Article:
Accompanying ... "CD-ROM contains the index to the two printed volumes. Searches can be made for principal atlas-makers or book authors, personal names of surveyors, map-makers, engravers, etc., or geographical area of map." -- disc label.
An introduction to the rise and fall of the British Empire A new addition to Penguin?s bestselling series of historical atlases, The Penguin Historical Atlas of the British Empire traces the emergence of the world?s greatest empire, from its earliest beginnings in the British Isles through its ascendancy in Victorian times to its ultimate collapse in the mid-twentieth century. It examines the impact of British dominance throughout the world and the legacy it has bestowed. --Richly illustrated with photographs, artwork re-creations, and over 150 full-color maps --Contains a timeline and a table of imperial territories
The evolving story of the British Isles forms the central theme of this fascinating and compelling atlas, which covers England, Ireland, Scotland and Wales – and the expansion and gradual disintegration of Britain’s overseas empire. This new edition includes: Politics – from the Saxon kingdoms and the collapse of England’s French Empire to the Tudors and Stuarts, the English Civil War, the Restoration, Parliamentary Reform, the Commonwealth and Europe, the European Union and the Coalition Government formed in 2010 War and conflict – from Viking attacks and the Norman Invasion to the Armada, two World Wars and the end of empire, the Falklands War, the Gulf War, British forces overse...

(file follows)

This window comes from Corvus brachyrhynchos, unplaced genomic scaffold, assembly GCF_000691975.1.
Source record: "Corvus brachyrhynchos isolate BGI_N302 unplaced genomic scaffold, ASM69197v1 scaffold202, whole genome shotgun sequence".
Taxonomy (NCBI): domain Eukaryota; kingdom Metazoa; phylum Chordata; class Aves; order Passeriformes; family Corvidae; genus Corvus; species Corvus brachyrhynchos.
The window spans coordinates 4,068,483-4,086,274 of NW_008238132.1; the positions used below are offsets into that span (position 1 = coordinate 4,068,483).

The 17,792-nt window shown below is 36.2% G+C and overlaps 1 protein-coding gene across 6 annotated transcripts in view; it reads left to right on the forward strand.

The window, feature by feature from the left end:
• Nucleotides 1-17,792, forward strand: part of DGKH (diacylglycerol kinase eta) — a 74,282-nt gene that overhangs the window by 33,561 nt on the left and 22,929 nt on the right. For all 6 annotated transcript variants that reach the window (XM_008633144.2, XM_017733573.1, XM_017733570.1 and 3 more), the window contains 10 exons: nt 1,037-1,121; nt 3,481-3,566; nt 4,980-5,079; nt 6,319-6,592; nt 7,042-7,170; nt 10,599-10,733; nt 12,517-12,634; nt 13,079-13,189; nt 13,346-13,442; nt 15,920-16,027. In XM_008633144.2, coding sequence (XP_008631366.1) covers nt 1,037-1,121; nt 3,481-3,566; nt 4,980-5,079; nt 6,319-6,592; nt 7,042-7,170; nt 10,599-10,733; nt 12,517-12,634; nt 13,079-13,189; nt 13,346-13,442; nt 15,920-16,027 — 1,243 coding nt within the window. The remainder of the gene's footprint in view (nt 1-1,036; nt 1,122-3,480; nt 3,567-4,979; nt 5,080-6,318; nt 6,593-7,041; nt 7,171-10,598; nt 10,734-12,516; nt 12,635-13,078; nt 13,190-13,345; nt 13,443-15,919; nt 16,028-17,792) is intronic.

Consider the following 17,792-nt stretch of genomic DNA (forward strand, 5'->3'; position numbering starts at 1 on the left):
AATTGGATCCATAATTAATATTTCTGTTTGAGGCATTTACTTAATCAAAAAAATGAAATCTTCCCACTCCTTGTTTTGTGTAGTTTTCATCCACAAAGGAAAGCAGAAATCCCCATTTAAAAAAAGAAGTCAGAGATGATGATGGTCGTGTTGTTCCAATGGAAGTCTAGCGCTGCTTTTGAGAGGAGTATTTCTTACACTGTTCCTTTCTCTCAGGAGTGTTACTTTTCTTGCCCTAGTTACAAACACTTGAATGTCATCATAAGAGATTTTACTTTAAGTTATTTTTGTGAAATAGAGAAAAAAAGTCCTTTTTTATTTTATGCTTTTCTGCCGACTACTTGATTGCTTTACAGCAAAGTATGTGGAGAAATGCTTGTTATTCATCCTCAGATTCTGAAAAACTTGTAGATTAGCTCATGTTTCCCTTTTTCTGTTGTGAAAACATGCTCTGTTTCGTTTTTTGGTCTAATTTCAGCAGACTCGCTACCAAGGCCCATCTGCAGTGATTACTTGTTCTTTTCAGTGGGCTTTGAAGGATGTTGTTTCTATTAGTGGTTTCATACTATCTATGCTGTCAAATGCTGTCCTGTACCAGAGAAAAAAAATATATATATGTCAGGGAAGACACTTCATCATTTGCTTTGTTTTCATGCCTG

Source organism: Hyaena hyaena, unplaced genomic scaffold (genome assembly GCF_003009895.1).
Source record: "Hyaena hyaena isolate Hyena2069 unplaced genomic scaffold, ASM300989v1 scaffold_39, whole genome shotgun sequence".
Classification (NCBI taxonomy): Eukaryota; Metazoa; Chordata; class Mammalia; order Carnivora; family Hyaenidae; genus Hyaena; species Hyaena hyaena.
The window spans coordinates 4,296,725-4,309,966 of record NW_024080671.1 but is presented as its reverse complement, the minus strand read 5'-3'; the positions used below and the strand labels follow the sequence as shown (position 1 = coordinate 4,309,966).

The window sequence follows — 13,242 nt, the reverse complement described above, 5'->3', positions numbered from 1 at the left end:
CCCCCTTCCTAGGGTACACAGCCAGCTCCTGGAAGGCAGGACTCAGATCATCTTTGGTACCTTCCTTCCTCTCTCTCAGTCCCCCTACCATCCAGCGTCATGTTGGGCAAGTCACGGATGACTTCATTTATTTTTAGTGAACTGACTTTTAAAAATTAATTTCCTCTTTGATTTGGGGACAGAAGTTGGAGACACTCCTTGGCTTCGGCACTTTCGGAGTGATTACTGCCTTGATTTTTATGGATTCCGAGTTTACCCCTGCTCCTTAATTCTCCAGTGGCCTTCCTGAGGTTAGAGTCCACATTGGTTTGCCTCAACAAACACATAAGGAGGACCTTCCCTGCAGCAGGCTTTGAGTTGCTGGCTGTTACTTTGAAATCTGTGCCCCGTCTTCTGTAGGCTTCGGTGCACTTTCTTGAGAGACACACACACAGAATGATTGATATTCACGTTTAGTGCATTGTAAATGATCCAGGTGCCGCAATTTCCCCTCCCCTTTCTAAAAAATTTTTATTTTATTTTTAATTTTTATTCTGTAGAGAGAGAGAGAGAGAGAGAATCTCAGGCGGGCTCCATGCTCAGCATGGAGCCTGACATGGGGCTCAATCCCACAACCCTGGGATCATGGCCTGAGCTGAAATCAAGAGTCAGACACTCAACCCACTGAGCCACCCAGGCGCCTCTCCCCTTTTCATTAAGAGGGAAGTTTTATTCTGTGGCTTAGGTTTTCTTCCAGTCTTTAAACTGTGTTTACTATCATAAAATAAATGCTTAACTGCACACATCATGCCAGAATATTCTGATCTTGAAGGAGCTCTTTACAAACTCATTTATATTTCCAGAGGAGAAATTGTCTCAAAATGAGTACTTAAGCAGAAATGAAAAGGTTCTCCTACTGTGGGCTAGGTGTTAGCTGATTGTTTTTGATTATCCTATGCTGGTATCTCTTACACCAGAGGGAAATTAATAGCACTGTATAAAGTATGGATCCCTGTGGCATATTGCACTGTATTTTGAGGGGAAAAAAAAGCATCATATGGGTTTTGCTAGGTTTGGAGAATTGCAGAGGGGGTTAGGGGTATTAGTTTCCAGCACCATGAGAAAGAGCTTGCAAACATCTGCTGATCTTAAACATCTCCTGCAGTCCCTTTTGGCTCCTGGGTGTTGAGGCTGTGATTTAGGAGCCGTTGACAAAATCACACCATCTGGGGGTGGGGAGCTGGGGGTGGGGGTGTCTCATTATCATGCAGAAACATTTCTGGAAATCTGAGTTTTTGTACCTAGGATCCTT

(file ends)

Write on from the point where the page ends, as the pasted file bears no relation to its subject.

What can homespun cloth, stuffed birds, quince jelly, and ginseng reveal about the formation of early American national identity? In this wide-ranging and bold new interpretation of American history and its Founding Fathers, Kariann Akemi Yokota shows that political independence from Britain fueled anxieties among the Americans about their cultural inferiority and continuing dependence on the mother country. Caught between their desire to emulate the mother country and an awareness that they lived an ocean away on the periphery of the known world, they went to great lengths to convince themselves and others of their refinement. Taking a transnational approach to American history, Yokota examines a wealth of evidence from geography, the decorative arts, intellectual history, science, and technology to underscore that the process of "unbecoming British" was not an easy one. Indeed, the new nation struggled to define itself economically, politically, and culturally in what could be called America's postcolonial period. Out of this confusion of hope and exploitation, insecurity and vision, a uniquely American identity emerged.